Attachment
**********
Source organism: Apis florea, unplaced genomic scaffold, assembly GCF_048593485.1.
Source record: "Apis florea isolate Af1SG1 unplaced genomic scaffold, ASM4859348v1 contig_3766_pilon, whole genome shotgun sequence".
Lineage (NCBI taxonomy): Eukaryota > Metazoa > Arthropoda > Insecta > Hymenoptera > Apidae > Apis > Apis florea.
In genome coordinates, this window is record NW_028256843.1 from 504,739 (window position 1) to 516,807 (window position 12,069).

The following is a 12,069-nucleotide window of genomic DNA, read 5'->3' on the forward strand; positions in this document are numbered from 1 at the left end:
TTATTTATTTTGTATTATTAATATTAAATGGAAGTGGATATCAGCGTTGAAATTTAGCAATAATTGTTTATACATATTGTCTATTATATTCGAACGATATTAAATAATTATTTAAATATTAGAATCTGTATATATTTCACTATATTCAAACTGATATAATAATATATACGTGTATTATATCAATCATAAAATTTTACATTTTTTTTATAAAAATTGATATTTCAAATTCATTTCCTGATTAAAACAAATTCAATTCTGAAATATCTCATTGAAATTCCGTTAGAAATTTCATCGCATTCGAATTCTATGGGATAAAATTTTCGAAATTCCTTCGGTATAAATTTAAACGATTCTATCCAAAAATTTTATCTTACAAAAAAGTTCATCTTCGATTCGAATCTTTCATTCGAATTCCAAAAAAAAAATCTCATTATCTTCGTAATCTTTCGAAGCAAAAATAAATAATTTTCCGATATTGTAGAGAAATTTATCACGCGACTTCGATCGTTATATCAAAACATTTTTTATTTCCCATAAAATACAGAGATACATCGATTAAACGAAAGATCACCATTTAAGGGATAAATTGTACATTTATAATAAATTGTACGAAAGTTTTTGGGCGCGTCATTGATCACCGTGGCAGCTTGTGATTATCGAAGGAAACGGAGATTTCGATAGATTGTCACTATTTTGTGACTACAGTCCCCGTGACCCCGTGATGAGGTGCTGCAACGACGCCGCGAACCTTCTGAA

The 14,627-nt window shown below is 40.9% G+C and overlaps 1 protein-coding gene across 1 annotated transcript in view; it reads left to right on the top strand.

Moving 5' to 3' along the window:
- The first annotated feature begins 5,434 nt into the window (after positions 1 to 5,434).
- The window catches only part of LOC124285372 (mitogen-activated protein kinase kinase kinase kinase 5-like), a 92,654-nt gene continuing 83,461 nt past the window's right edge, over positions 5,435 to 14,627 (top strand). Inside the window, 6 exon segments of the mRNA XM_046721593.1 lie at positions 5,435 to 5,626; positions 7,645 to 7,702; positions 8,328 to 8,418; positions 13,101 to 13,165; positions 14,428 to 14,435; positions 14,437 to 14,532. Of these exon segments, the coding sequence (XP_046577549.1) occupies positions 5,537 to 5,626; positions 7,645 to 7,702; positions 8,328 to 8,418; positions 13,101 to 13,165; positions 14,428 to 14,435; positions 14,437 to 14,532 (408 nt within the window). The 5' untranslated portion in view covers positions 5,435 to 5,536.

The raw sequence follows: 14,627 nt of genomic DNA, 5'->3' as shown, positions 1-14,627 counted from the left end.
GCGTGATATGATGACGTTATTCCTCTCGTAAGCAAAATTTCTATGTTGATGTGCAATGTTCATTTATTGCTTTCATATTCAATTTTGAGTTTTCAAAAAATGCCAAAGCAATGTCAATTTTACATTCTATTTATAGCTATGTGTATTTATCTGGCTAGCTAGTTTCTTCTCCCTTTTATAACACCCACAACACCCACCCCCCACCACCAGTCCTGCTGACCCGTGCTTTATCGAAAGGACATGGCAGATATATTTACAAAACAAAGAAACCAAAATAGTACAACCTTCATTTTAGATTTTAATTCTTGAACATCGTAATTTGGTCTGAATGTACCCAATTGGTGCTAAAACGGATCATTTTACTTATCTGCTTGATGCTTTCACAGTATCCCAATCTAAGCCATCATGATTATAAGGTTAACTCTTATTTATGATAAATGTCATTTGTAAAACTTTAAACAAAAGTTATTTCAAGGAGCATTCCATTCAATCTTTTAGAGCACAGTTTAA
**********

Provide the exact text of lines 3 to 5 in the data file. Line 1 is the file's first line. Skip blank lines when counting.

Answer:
Lineage (NCBI taxonomy): Eukaryota > Metazoa > Arthropoda > Insecta > Hymenoptera > Apidae > Apis > Apis florea.
In genome coordinates, this window is record NW_028256843.1 from 504,739 (window position 1) to 516,807 (window position 12,069).

The following is a 12,069-nucleotide window of genomic DNA, read 5'->3' on the forward strand; positions in this document are numbered from 1 at the left end: